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Vice President of Academic Affairs

Meet our new tradition-forward visionary and Vice President of Academic Affairs, Elizabeth.

Can you briefly introduce yourself and your background in education?

My background in education started early. My parents were both independent school educators, so I literally grew up in the halls of independent schools.

I have always been drawn to work that engages the life of the mind. In my career, I have taught English to grades 5 through 12. I have also served as an English Department Chair, as a Director of Faculty Mentoring in Connecticut, as a Dean of Academics and Faculty in Massachusetts, and most recently, as a Head of School at The Miami Valley School in Ohio. Throughout the majority of my professional journey, working in the classroom was one of the most fulfilling periods in my life. Those years equipped me with valuable skills, serving as the foundation from which I extract lessons that contribute to my role as a school leader. When you think about it, so much of teaching is about building community, asking essential questions, inviting everyone into the challenges and work, and making discoveries together. The same is true in leadership.

What drew you to Mid-Pacific and the role of Vice President of Academic Affairs?

Honestly, I feel like this school found me. I was exploring opportunities on the West Coast when this opportunity came about. After my first conversation with Dr. Turnbull and the search committee, I felt like I had found my school, specifically for its focus on innovation and teaching  for the future as well as honoring its 115-year legacy. The work of teaching, learning, and  Academic Affairs speaks to the core of who I am.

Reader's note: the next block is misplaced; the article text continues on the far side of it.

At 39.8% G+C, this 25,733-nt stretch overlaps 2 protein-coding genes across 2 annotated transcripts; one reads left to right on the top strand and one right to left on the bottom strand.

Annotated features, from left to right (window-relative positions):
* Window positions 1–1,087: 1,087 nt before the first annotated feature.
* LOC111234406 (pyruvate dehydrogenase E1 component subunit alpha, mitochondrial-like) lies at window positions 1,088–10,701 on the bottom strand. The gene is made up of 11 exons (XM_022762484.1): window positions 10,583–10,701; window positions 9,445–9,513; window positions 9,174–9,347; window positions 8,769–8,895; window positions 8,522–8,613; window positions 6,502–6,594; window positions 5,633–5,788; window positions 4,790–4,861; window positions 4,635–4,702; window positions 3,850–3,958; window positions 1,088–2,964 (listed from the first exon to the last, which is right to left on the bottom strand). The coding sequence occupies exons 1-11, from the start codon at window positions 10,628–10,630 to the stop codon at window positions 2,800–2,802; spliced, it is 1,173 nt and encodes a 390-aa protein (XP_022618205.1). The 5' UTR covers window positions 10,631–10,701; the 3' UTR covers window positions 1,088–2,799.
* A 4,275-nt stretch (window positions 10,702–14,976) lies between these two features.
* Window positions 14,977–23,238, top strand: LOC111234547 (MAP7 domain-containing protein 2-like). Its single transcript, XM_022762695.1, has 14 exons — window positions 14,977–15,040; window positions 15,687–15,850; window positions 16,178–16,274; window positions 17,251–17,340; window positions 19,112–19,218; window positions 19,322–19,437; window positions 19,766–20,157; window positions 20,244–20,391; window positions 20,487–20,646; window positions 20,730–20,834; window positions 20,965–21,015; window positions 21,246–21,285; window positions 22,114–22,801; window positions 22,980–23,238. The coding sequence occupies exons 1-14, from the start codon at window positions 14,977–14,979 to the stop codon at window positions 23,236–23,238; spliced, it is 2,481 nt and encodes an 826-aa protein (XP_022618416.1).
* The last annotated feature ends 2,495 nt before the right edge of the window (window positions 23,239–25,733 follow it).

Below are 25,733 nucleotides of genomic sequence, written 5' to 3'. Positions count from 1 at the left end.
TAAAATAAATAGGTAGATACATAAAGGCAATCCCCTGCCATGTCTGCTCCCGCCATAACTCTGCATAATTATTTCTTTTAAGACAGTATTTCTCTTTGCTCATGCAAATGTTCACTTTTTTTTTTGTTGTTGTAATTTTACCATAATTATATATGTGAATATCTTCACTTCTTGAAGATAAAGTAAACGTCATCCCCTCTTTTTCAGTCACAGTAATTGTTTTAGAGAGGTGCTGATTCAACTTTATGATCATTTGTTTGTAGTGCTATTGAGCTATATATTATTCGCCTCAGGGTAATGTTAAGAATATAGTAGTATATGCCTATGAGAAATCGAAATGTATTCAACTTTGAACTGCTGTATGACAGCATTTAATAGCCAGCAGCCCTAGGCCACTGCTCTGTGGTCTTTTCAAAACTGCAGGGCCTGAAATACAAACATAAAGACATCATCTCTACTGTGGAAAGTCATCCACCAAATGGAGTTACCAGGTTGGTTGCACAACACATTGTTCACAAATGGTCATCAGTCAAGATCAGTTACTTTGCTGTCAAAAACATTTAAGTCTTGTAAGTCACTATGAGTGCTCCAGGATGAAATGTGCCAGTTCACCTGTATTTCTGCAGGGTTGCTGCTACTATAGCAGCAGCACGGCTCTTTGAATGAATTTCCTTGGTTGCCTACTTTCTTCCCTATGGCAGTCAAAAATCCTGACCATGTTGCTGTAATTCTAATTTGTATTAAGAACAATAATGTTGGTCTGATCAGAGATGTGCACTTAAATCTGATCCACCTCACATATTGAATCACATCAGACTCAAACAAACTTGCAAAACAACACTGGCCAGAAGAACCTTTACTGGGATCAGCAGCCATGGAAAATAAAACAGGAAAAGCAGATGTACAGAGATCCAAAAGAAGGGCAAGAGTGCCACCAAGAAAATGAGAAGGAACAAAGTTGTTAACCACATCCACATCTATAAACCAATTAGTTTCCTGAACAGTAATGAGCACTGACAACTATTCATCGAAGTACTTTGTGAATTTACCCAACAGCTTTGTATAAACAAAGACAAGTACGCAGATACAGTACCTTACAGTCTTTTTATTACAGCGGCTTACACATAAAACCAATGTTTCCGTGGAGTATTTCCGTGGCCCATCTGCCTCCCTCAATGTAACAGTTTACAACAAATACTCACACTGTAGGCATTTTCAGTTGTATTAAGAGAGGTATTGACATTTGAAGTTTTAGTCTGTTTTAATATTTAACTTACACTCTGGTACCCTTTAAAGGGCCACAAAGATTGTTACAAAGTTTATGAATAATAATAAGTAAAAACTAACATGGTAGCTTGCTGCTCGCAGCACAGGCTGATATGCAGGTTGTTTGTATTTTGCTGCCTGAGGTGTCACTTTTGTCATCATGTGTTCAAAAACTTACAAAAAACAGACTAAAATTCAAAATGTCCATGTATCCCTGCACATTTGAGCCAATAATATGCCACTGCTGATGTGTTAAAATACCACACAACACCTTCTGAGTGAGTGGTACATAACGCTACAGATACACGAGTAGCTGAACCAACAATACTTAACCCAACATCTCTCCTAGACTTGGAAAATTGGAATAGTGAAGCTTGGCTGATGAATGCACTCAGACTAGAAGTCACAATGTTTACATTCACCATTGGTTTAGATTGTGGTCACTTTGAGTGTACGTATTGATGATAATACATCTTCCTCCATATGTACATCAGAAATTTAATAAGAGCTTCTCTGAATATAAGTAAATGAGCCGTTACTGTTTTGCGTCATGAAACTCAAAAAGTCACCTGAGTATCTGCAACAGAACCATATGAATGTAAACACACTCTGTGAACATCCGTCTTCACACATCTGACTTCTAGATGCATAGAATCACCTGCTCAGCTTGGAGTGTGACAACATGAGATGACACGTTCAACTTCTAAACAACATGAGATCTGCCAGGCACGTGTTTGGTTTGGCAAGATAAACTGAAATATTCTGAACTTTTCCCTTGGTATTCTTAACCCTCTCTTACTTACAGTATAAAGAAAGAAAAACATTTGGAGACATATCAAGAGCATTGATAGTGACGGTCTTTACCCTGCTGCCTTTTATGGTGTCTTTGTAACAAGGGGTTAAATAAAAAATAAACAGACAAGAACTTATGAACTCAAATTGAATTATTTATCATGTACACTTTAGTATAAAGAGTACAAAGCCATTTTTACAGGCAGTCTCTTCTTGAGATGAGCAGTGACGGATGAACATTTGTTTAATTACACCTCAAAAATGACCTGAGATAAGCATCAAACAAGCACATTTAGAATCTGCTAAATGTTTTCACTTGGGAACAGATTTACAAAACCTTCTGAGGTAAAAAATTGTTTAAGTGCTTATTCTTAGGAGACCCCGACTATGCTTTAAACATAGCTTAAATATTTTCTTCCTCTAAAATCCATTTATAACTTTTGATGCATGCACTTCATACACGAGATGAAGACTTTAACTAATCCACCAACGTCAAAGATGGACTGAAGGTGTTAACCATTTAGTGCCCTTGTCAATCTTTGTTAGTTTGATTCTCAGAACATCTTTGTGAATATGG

How do you envision your contribution to Mid-Pacific’s educational community?

My hope is that I can bring my vast experience to help support Mid-Pacific’s mission and vision as described in Aspirations 2035. I believe in the transformative power of the educational experience and the importance of joy in learning. I also hope to contribute my skills in faculty development and mentoring, curriculum design, and diversity, equity and inclusion.

How do you envision upholding Mid-Pacific’s traditions while simultaneously fostering innovative practices and nurturing the development of new traditions?

Schools are like organisms. In order to thrive, they need to change in order to grow. Mid-Pacific is a school that embraces change, preparing our students for the future they will enter. At the same time, in my first few months here, I have witnessed many customs, rituals, and traditions. Every school year brings new people and experiences. Within those shifts, it is important to  remind ourselves of what remains the same.


Could you share some insights into your perspective on educational change and why it energizes you?

I have lived in the world of education my entire life, and in that time have seen dramatic  changes, largely driven by technology, but also by brain research and examining the way students learn. To me, change that is meaningful and in support of students is essential to our

work as educators: to meet them where they are and lead them into their future with confidence and skill.

How do you see these changes benefiting the students and the educational landscape at  Mid-Pacific?